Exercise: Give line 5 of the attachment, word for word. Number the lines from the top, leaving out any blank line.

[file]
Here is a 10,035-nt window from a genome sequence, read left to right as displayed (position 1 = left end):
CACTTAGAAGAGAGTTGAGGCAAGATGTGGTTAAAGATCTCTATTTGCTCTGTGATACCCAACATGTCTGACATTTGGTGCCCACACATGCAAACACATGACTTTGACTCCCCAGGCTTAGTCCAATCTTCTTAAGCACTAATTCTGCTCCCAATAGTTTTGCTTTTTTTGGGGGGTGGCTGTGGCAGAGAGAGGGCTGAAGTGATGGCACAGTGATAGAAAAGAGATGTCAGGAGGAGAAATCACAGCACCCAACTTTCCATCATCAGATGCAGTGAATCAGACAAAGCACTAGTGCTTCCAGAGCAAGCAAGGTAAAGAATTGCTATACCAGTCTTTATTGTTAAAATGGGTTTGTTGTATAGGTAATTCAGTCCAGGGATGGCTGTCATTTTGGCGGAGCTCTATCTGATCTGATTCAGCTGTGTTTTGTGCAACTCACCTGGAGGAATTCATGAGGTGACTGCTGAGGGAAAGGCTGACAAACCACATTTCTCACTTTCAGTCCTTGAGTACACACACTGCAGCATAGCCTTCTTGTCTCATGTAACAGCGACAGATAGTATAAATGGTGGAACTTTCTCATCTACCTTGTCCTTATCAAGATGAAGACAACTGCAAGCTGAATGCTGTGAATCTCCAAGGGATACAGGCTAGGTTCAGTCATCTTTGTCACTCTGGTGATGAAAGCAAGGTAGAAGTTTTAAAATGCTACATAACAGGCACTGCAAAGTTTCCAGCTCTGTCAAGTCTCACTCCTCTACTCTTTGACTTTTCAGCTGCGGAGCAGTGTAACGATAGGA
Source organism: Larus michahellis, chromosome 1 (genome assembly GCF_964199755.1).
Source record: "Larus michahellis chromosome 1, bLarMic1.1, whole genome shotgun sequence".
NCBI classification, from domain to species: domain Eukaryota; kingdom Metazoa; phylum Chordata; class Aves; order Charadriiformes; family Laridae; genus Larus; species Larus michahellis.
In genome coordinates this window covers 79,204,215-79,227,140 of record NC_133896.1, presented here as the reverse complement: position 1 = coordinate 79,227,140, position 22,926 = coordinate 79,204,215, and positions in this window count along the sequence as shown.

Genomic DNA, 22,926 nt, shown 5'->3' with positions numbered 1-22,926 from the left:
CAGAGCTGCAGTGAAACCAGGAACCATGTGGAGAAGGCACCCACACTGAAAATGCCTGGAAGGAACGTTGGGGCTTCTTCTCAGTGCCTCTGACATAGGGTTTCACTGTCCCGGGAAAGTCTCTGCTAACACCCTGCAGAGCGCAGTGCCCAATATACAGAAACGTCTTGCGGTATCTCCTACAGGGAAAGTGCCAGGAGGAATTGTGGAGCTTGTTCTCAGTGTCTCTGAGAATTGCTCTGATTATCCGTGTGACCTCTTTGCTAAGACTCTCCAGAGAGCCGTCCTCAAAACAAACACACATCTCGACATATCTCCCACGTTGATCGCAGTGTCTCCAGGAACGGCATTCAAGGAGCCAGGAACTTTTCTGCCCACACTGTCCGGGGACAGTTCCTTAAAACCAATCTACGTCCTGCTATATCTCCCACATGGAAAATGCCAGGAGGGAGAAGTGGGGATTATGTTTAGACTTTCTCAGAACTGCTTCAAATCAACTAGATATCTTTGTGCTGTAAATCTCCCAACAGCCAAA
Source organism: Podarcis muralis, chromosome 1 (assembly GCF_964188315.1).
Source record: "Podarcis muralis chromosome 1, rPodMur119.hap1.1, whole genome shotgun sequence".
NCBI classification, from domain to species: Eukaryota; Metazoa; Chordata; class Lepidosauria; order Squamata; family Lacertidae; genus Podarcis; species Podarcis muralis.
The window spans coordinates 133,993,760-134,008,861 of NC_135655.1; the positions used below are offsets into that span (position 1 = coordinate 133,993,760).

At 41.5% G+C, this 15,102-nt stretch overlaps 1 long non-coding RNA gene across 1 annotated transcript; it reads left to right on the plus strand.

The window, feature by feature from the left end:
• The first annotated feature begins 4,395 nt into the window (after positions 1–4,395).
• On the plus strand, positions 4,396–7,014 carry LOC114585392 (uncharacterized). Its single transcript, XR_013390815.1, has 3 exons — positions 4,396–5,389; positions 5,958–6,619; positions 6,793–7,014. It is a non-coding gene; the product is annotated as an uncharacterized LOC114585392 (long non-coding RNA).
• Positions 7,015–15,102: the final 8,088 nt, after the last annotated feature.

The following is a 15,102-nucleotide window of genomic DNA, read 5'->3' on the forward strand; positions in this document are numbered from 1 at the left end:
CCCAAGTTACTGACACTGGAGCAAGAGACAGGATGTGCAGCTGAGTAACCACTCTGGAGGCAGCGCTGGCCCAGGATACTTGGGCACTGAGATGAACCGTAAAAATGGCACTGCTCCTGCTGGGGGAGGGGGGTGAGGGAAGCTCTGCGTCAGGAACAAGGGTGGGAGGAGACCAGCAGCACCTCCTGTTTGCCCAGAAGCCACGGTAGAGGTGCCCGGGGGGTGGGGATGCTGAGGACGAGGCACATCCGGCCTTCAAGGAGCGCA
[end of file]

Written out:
NCBI classification, from domain to species: domain Eukaryota; kingdom Metazoa; phylum Chordata; class Aves; order Charadriiformes; family Laridae; genus Larus; species Larus michahellis.